Of course, there was plenty of interest in the prolific scorer. The Los Angeles GM was re-buffed by the Washington Capitals in his attempt to steal 25-year-old Mike Gartner. Multiple reports had the New York Islanders dangling veteran goalie Billy Smith, though Vachon claims today that such a swap was never close.

In LA's season opener, Simmer was booed at the Forum during pregame introductions. The following game, he was benched.

"I don't know what's going on," declared Coach Pat Quinn. "I don't think he showed up to play the other night and that's why he wasn't in the lineup tonight." (Baker, Chris. "Kings Blow Three-Game Lead, Lose in Overtime." Los Angeles Times, October 14, 1984.)


Simmer's days in Southern California were numbered.

A week-and-a-half later, he was shipped off to Boston, but not before he reportedly "ripped Vachon and the Kings in an interview on the Islanders TV network between periods. Vachon, who was watching in the press room, got angry." (Baker, Chris. "Vachon, in Charge, Has Got the Team Off Thin Ice -- So Far." Los Angeles Times, October 14, 1984.)

Ultimately, the trade was a relief for everybody. LA was off to their worst-ever start at 0-6-3. Simmer had just one goal in five appearances.

"It gave them an opportunity with a draft pick," says Simmer. "It gave me an opportunity to play for an Original Six team."

The Simmer deal was the first time in their 17-year franchise history that the Kings - famous for exchanging first-round picks for veterans - acquired a first-rounder in a trade. They selected Dan Gratton.


Simmer returned to the Forum just two months later - but this time, clad in black and gold. He was booed vociferously every time he touched the puck, not scoring a point in a 6-6 tie.

"When the big left wing skated onto the ice for the first time with 18:24 left in the first period a fan yelled, 'Renegotiate!'" (Baker, Chris. "Kings Blow 4-Goal Lead in a 6-6- Tie." Los Angeles Times, December 28, 1984.)

Simmer can laugh about it now, "I would've booed me too.

"That's natural. I expected it. I deserved it. I had no issue with that at all.

"They've got the right. They paid their money for their tickets. They're Kings fans; I wasn't a King anymore."

It didn't hurt that about a week later, Simmer cashed in the overtime game-winner to beat his former teammates 5-4 in Boston.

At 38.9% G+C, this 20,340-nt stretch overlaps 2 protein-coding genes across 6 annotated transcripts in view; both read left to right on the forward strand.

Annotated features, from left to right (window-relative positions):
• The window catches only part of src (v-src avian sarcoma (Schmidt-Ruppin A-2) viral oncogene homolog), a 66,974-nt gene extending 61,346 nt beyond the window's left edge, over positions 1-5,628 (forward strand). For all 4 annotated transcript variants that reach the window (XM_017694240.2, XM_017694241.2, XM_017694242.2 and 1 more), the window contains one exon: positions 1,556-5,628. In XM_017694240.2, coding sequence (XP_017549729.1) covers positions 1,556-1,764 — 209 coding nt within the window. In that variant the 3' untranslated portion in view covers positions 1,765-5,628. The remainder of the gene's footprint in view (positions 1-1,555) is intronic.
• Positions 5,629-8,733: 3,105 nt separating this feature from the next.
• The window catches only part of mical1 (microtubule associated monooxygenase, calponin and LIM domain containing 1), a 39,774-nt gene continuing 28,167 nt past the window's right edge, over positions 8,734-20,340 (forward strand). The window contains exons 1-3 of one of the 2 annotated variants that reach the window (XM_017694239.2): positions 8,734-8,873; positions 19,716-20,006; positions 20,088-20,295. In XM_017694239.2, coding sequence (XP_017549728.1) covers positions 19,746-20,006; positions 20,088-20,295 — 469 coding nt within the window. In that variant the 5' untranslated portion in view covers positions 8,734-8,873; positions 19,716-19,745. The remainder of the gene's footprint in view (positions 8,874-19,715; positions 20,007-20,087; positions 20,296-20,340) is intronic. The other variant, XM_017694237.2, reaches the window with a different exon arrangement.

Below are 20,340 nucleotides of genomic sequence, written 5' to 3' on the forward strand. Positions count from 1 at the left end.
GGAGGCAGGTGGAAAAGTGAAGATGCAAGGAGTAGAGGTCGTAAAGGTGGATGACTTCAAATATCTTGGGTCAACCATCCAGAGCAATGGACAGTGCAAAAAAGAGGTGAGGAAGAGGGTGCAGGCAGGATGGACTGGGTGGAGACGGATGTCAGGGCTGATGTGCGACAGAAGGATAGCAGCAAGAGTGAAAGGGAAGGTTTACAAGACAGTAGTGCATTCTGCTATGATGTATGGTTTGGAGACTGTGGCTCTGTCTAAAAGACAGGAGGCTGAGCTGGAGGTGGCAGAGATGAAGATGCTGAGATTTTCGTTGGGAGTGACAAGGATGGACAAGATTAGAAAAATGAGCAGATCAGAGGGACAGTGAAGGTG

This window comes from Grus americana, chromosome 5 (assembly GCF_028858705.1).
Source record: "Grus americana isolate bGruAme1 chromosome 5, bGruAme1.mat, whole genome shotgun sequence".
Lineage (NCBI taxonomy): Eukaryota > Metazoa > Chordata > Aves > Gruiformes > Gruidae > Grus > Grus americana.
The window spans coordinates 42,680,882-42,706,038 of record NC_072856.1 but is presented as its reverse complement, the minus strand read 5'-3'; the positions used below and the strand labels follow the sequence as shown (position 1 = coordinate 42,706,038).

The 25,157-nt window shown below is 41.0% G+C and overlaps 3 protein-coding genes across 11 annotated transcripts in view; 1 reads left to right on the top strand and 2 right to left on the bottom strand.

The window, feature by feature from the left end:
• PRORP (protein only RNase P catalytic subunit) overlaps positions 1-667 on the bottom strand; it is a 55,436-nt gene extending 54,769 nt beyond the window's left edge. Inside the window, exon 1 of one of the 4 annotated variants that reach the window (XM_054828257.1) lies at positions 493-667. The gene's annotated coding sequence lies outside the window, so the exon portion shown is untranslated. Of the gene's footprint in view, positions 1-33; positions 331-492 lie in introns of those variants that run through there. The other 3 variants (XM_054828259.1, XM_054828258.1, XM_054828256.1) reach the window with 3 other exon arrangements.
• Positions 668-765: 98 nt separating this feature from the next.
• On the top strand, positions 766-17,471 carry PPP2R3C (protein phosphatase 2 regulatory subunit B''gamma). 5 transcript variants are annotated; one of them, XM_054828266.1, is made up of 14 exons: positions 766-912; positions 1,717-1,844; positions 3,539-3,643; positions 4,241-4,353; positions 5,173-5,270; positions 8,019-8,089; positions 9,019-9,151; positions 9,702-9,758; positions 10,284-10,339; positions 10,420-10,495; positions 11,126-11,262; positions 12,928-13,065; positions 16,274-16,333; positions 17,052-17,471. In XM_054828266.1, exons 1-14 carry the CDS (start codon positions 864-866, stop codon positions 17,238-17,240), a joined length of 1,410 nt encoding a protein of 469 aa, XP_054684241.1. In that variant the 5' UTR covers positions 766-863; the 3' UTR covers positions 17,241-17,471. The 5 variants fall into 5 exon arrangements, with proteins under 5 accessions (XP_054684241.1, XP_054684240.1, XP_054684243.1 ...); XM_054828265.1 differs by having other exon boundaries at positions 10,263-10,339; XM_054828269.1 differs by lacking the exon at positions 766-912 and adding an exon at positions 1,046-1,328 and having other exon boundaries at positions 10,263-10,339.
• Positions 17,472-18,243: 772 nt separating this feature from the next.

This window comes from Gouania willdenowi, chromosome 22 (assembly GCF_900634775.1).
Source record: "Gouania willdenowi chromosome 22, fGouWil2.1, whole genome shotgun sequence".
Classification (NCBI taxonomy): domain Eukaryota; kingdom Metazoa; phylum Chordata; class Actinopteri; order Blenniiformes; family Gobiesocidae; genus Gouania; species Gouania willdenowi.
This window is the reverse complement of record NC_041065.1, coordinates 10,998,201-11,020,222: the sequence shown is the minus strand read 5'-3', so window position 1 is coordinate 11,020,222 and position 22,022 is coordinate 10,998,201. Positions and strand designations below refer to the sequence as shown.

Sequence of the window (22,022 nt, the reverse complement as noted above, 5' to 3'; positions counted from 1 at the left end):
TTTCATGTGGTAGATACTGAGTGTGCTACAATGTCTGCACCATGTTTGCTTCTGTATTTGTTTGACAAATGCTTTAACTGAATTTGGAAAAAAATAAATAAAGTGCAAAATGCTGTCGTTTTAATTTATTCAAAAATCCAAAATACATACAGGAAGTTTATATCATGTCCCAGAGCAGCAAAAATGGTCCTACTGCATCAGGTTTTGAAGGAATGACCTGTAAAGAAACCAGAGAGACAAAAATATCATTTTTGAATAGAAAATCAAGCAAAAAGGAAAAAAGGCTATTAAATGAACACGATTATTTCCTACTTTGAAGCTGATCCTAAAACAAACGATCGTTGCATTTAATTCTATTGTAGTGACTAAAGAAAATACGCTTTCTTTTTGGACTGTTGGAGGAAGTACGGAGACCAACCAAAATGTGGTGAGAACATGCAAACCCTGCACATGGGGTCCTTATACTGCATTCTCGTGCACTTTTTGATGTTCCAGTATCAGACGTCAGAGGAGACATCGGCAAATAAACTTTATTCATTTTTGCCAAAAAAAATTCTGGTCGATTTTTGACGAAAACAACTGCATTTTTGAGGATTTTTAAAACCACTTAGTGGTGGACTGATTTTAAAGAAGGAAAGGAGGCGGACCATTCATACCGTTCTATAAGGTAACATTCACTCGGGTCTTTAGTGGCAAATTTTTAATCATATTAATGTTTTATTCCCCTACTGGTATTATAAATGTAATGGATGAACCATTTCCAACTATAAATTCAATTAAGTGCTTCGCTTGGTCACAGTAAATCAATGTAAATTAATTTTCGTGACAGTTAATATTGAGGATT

"You always remember the game-winning goals, come on," chuckles Simmer. "I did have a couple good games after that against LA, but it wasn't anything to do with going back and playing the old team."

Playing in Boston Garden, the NHL's smallest rink, agreed with the not-as-fleet-of-foot Simmer, as he potted 69 goals in just 118 games over the next two seasons. Meanwhile, LA regained respectability under Quinn, recovering from their early season struggles to make the playoffs.

Boston never renegotiated Simmer's contract, though they did add some bonuses.


Fortunately, all have made their peace with Simmer's once-bitter departure.

"Jerry and I talked about it after. I expressed my disappointment in myself. He also said we probably could've done better both ways," relates Simmer. "I think the friendship we were able to continue after that is something I felt very good about.

"I still talk to Rogie.

"You know, it's business."

Kings fans have also forgotten and forgiven.

"Next trip in, there were less (boos)," Simmer says. "And the trip after that, there were less.

"That's just part of the game."

Now, there are only cheers for the Triple Crown Line's left winger whenever he returns to Los Angeles.

Leave it to Simmer to put it all in perspective:

"[Boston GM] Harry Sinden [eventually waived] me. I hated his guts that day. And I'm still best friends with him."

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Sheng Peng is a freelance hockey writer based out of Los Angeles, California. He covers the LA Kings and Ontario Reign for HockeyBuzz. His work has also appeared on VICE Sports, The Hockey News, and SB Nation's Jewels from the Crown.